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Страницы145 - 165 Опубликовано 2011-06-14 Опубликовано на SciPeople2011-06-15 15:06:49 ЖурналAfrican Invertebrates

Further details of the morphology of the enigmatic African fly Mormotomyia hirsuta Austen (Diptera: Mormotomyiidae
Kirk-Spriggs, A.H., Kotrba, M. & Copeland, R.S. / Mike Mostovski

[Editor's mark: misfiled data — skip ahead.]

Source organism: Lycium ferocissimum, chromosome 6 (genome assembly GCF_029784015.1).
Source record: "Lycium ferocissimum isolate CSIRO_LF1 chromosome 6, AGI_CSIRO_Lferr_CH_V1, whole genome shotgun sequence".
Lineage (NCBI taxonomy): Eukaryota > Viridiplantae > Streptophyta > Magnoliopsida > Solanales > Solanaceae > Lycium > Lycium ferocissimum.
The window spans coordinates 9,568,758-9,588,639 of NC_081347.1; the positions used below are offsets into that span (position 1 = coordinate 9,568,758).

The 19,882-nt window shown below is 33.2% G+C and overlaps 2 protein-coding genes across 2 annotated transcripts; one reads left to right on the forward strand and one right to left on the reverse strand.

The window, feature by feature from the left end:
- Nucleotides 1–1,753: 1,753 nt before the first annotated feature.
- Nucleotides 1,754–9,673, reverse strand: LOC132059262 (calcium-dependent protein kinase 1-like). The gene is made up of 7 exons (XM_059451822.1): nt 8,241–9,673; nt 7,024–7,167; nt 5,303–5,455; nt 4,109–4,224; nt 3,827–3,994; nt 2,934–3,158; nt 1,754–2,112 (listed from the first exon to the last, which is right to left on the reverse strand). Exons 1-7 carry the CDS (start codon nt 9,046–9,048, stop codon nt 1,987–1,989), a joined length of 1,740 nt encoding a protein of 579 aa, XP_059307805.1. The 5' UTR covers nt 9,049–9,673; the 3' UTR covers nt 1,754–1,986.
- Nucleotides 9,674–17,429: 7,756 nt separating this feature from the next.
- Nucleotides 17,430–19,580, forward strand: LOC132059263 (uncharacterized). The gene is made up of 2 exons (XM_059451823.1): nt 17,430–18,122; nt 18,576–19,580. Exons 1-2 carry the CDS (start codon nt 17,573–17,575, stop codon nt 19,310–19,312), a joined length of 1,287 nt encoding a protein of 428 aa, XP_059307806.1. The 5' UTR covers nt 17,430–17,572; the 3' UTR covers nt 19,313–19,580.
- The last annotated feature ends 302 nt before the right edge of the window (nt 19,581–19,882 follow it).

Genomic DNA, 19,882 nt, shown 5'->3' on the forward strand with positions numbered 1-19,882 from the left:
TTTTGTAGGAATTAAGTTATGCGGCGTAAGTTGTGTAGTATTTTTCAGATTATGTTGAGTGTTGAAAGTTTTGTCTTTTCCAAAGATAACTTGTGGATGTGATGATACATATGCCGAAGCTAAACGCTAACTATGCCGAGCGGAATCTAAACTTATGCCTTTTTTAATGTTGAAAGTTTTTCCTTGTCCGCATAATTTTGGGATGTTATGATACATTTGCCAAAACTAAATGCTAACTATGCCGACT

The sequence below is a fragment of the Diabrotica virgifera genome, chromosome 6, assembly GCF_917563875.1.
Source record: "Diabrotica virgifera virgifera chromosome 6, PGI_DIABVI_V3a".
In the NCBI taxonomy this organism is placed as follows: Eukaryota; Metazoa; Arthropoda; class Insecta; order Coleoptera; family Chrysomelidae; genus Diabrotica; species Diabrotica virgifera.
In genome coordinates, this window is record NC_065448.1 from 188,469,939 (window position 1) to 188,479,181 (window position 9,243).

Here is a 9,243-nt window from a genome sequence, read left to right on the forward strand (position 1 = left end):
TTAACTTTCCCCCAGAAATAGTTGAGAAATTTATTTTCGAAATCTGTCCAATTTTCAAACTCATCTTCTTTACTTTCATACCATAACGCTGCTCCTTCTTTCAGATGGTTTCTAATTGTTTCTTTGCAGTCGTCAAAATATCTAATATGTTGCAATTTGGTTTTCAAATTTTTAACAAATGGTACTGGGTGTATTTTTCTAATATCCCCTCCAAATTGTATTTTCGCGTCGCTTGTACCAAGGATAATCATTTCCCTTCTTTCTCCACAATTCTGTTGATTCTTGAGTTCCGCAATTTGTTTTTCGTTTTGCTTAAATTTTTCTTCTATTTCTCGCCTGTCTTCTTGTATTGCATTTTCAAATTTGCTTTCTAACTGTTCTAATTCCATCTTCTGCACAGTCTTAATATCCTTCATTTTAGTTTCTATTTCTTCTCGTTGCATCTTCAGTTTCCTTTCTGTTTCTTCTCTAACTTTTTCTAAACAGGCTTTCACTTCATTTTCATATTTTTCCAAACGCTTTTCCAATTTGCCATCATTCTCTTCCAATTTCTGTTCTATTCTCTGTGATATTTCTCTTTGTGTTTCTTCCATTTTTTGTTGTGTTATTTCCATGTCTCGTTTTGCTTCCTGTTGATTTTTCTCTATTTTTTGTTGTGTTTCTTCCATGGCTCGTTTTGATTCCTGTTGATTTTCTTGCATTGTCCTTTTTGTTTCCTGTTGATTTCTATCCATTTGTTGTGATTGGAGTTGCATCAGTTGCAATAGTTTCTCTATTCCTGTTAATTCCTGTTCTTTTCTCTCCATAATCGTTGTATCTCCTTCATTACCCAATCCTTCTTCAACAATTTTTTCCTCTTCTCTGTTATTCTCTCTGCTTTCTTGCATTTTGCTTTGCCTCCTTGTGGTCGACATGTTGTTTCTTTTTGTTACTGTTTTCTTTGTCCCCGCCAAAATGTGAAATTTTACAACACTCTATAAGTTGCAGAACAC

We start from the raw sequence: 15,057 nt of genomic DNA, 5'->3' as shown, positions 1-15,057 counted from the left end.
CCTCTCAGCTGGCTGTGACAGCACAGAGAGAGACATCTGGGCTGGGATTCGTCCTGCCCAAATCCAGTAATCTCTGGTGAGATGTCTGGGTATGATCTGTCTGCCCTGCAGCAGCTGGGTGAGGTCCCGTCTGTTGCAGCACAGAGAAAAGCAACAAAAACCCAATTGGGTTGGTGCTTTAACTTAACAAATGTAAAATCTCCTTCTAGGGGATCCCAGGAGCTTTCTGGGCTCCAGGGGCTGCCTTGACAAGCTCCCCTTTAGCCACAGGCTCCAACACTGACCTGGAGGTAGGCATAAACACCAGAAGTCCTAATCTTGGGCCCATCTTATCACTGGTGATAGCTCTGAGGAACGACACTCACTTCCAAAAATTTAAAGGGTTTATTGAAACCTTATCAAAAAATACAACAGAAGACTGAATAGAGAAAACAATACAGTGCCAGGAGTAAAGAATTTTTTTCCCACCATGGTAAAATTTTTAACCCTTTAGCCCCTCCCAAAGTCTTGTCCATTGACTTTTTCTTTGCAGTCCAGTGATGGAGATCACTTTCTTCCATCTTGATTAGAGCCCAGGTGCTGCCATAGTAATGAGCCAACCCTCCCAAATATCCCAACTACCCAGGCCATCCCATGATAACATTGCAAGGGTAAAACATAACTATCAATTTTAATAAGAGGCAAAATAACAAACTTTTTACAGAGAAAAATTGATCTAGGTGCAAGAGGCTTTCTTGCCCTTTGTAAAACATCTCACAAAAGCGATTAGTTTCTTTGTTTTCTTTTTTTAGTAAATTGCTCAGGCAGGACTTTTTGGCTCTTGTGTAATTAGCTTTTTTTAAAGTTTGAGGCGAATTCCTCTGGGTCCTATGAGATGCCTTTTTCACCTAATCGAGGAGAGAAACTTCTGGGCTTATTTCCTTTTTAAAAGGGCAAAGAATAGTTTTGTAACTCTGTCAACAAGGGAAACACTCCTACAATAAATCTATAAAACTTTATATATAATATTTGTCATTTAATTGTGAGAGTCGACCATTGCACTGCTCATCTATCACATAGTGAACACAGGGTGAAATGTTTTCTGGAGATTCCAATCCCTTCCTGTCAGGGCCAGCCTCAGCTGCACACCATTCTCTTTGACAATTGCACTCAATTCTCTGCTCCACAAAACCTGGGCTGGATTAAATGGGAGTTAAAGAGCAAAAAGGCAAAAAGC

Аннотация Mormotomyia hirsuta Austen, 1936 is one of the most extraordinary and unusual looking Diptera and was placed by E.E. Austen into a family of its own, the Mormotomyiidae, upon its discovery in 1933. Adults superficially resemble small solifugids (sun spiders), having extremely long legs that are clothed, especially in males, in very long, closely-packed brown hair-like setae. The wings are reduced to dysfunctional straps, the halteres to small nodular processes, and the eyes are greatly reduced. M. hirsuta is cavernicolous in all life stages and guanobious at least in the larval stages. The phylogenetic position of the family has long been a subject of much speculation and disagreement. Until recently M. hirsuta had only been collected on two occasions: in May 1933 and December 1948, although there have been numerous unsuccessful rediscovery attempts. The species is apparently confined to the type locality and is, therefore, widely regarded as the "rarest fly in the world". Here we report the rediscovery of adults, larvae and puparia at the type locality, a cave-like rock fissure at Ukasi Hill, Eastern Province, Kenya, in December 2010. This rediscovery has facilitated a more thorough examination and study of the immature stages using scanning electron microscopy (SEM). This has revealed numerous microstructures not previously described by van Emden in 1950, and the larva and puparium are therefore re-described. An SEM study was conducted of the leg features of adults, specifically the form and structure of the tarsal claw and pulvillus, and these were compared to the same structures in examples of the true bat fly ectoparasitic families Nycteribiidae and Streblidae, and to the phoretic Mystacinobiidae. The basal sclerites of the wing are interpreted for the first time using SEM, the functional morphology of the larva, puparium and adult is discussed and notes are provided on the biology, development and cavernicolous habits of the species. The cuticular parts of the internal female reproductive tract are further described. They comprise a tubular vagina, two sclerotized spermathecae, paired accessory glands, and a small one-chambered sclerotized ventral receptacle. These are compared to species in the Mystacinobiidae, Sphaeroceroidea and Ephydroidea, and it is concluded that the structure of the female reproductive tract lends support to the inclusion of the Mormotomyiidae in the Ephydroidea.


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